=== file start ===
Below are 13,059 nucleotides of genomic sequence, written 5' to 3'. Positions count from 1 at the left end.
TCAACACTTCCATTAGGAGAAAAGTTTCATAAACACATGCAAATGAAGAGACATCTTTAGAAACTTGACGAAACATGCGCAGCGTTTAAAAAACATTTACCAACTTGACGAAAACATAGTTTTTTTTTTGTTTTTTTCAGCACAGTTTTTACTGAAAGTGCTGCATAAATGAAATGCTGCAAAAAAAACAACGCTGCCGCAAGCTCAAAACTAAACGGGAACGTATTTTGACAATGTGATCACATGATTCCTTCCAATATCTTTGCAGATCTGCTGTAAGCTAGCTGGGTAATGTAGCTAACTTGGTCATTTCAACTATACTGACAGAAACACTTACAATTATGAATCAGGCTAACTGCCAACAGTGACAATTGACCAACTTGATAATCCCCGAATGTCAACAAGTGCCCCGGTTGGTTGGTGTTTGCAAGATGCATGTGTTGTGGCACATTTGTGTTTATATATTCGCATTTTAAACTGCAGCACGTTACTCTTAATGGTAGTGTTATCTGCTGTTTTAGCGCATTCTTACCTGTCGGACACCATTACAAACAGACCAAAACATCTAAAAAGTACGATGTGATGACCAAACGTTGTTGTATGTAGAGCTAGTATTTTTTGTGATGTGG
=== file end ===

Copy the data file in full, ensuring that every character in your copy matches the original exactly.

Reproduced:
Below are 13,059 nucleotides of genomic sequence, written 5' to 3'. Positions count from 1 at the left end.
TCAACACTTCCATTAGGAGAAAAGTTTCATAAACACATGCAAATGAAGAGACATCTTTAGAAACTTGACGAAACATGCGCAGCGTTTAAAAAACATTTACCAACTTGACGAAAACATAGTTTTTTTTTTGTTTTTTTCAGCACAGTTTTTACTGAAAGTGCTGCATAAATGAAATGCTGCAAAAAAAACAACGCTGCCGCAAGCTCAAAACTAAACGGGAACGTATTTTGACAATGTGATCACATGATTCCTTCCAATATCTTTGCAGATCTGCTGTAAGCTAGCTGGGTAATGTAGCTAACTTGGTCATTTCAACTATACTGACAGAAACACTTACAATTATGAATCAGGCTAACTGCCAACAGTGACAATTGACCAACTTGATAATCCCCGAATGTCAACAAGTGCCCCGGTTGGTTGGTGTTTGCAAGATGCATGTGTTGTGGCACATTTGTGTTTATATATTCGCATTTTAAACTGCAGCACGTTACTCTTAATGGTAGTGTTATCTGCTGTTTTAGCGCATTCTTACCTGTCGGACACCATTACAAACAGACCAAAACATCTAAAAAGTACGATGTGATGACCAAACGTTGTTGTATGTAGAGCTAGTATTTTTTGTGATGTGG